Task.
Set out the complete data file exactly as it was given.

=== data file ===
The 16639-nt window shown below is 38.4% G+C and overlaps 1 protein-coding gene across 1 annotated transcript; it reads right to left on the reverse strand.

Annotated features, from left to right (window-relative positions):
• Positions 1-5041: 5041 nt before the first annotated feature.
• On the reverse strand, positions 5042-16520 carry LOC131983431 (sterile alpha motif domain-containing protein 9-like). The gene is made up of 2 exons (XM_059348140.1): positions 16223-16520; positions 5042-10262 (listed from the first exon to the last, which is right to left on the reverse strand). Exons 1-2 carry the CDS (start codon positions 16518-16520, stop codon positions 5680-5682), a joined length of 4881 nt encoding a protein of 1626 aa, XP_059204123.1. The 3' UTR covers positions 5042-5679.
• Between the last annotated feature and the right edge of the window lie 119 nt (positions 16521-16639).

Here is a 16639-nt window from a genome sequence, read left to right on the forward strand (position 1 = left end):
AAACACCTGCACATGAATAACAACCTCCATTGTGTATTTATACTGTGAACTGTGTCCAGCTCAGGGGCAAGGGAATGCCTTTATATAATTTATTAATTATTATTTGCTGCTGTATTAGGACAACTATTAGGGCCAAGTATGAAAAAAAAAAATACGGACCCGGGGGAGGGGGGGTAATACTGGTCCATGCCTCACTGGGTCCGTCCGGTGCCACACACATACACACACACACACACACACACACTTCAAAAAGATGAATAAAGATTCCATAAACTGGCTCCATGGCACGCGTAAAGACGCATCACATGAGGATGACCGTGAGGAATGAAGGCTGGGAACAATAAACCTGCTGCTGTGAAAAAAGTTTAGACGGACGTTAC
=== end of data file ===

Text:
The 16639-nt window shown below is 38.4% G+C and overlaps 1 protein-coding gene across 1 annotated transcript; it reads right to left on the reverse strand.

Annotated features, from left to right (window-relative positions):
• Positions 1-5041: 5041 nt before the first annotated feature.
• On the reverse strand, positions 5042-16520 carry LOC131983431 (sterile alpha motif domain-containing protein 9-like). The gene is made up of 2 exons (XM_059348140.1): positions 16223-16520; positions 5042-10262 (listed from the first exon to the last, which is right to left on the reverse strand). Exons 1-2 carry the CDS (start codon positions 16518-16520, stop codon positions 5680-5682), a joined length of 4881 nt encoding a protein of 1626 aa, XP_059204123.1. The 3' UTR covers positions 5042-5679.
• Between the last annotated feature and the right edge of the window lie 119 nt (positions 16521-16639).

Here is a 16639-nt window from a genome sequence, read left to right on the forward strand (position 1 = left end):
AAACACCTGCACATGAATAACAACCTCCATTGTGTATTTATACTGTGAACTGTGTCCAGCTCAGGGGCAAGGGAATGCCTTTATATAATTTATTAATTATTATTTGCTGCTGTATTAGGACAACTATTAGGGCCAAGTATGAAAAAAAAAAATACGGACCCGGGGGAGGGGGGGTAATACTGGTCCATGCCTCACTGGGTCCGTCCGGTGCCACACACATACACACACACACACACACACACACTTCAAAAAGATGAATAAAGATTCCATAAACTGGCTCCATGGCACGCGTAAAGACGCATCACATGAGGATGACCGTGAGGAATGAAGGCTGGGAACAATAAACCTGCTGCTGTGAAAAAAGTTTAGACGGACGTTAC